Treating individuals who have moderate to severe hemophilia requires routinely replacing missing factor VIII or factor IX levels through infusion. Factor infusions may be administered at medical facilities such as Hemophilia Treatment Centers or at home through home infusion or self-infusion.
With the development of recombinant (man-made) coagulation factors, home infusion is now a safe, convenient, and cost-effective hemophilia treatment option. Hemophilia patients can receive factor infusions at home through a nurse visit, from a trained caregiver, or by learning how to self-infuse.
The Benefits of Hemophilia Home Infusion
Infusing factor at home may be the right choice for patients who desire more freedom and flexibility in their treatment regimen. Home factor infusions offer several benefits over receiving routine infusions in a medical facility.
Hemophilia home infusion treatments:
- Are more convenient
- Save time traveling to and from medical facilities
- May cost less than receiving infusions at medical facilities
- Offer a more proactive treatment for preventing bleeding episodes and hemophilia complications (such as joint damage)
- May provide quicker treatment for uncontrolled bleeding episodes
- Make prophylactic factor replacement routines easier to maintain
- Reduce hospital visits for people with moderate to severe hemophilia
- Enable patients to take control of their treatments and enjoy more independence
Home Infusion: Intravenous Factor Injections
Home infusion is a popular option for patients who receive frequent prophylactic blood clotting factor infusions. Home infusions are usually performed by a nurse, caregiver, or even the patient. This hemophilia treatment option provides less risk for infections and other complications than permanent vein access devices.
Home Infusion: Central Venous Access Devices
For hemophilia patients who need frequent infusions, a central venous access device (CVAD) or port may provide an alternative to intravenous injections. CVADs are implanted during a short surgical procedure to provide vein access, eliminating the need for frequent injections.
Ports are often implanted in young children with hemophilia so that parents and other caregivers can more easily provide prophylactic clotting factor infusions. While CVADs make regular infusions easier, they carry a significant risk both for blood clotting in the vein accessed by the device and bloodstream infections. CVADs must be kept sterile and special precautions should be followed before and after home infusions to minimize the risk of infection and possible sepsis.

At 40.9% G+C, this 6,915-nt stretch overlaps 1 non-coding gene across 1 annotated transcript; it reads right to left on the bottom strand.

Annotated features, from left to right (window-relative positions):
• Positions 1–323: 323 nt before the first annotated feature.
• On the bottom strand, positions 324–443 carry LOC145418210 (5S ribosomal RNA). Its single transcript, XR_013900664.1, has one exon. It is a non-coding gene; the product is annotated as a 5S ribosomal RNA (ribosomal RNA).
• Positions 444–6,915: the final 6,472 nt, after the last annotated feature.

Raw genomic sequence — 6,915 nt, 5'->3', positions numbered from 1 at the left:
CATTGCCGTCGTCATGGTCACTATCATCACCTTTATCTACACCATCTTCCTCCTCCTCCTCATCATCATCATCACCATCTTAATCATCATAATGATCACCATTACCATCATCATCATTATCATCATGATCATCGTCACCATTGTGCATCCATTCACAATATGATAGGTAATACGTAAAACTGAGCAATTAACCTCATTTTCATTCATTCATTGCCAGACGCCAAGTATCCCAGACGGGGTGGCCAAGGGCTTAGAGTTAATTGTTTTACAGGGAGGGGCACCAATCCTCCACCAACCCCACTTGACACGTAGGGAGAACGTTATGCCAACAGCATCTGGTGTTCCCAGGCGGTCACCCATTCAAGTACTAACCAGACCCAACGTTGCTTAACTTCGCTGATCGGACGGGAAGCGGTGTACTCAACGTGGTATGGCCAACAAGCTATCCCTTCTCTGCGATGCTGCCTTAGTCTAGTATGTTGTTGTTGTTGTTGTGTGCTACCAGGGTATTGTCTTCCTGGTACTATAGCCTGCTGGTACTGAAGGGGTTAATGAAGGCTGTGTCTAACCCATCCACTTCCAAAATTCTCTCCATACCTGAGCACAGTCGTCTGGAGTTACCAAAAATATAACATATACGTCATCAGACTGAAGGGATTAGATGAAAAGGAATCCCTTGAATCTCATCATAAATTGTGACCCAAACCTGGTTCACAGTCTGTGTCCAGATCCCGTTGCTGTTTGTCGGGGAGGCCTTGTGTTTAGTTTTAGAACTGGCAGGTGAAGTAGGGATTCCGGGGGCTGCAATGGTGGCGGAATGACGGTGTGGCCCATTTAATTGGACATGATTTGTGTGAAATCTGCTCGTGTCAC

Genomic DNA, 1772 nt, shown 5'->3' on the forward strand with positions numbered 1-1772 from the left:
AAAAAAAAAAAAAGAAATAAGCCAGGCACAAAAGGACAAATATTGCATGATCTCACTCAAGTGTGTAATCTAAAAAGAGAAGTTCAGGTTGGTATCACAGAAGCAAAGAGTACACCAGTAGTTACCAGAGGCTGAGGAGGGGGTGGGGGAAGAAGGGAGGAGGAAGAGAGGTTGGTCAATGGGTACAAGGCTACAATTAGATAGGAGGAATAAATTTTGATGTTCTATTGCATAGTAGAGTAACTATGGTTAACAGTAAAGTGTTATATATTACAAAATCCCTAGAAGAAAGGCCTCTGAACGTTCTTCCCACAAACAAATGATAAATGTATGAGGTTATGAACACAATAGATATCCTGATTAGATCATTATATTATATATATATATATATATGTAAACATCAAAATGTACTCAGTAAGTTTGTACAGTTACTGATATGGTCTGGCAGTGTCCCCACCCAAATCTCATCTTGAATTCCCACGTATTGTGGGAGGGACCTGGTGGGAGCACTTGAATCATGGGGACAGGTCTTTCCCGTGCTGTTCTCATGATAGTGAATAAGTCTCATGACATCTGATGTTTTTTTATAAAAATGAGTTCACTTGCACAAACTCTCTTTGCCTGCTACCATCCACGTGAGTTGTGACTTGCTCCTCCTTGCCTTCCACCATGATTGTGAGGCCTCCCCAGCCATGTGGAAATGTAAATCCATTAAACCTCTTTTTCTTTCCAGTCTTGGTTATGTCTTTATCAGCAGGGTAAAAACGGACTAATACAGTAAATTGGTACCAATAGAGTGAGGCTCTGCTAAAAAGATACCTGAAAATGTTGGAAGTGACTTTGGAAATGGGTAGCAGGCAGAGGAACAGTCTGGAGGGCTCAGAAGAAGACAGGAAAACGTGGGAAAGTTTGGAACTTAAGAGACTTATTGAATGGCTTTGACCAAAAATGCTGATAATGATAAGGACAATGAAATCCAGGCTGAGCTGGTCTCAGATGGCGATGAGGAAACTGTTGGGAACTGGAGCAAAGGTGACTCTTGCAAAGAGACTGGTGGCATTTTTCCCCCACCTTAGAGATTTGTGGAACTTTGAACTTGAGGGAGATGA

Learning How to Self-Infuse
Self-infusion is a hemophilia treatment option for older children and adults who want to maintain an independent lifestyle while effectively managing hemophilia disease symptoms. Once patients learn how to self-infuse, new possibilities emerge for travel, work, and recreation.
Home care nurses can teach hemophilia patients how to self-infuse. The nurse will cover the process of preparing and administering factor, safety precautions to take, what to do in emergency situations, and other hemophilia treatment guidelines. While learning how to self-infuse requires commitment on the part of patients and caregivers, for most patients the time invested in learning how to self-infuse yields more flexibility in their care.
When to Begin Self-Infusion Education
Children often learn how to self-infuse around the age of 8 or 9. This age is optimal for learning to self-infuse because children are young enough to make infusion part of a regular routine but old enough that they are able to master the steps for self-infusion. Younger children can begin getting ready for self-infusion by gathering and preparing supplies before they receive injections. Participating in their own treatment encourages them to take an active role in their care.
For more information on hemophilia home infusion, self-infusion, and learning how to self-infuse, contact us.
Hemophilia Self-Infusion: How NCHS Can Help
At NCHS, we do more than just fill prescriptions. We help hemophilia patients learn how to self-infuse and provide support for questions or concerns that may arise during the self-infusion process. Pharmacists at our hemophilia specialty pharmacy are available 24/7 for patient consultations. We also assist patients with managing hemophilia medication delivery schedules, maintaining supply levels, and arranging for overnight delivery in emergency situations.
Learn more about our hemophilia and bleeding disorder services or contact us to discuss how we can best meet your hemophilia treatment needs.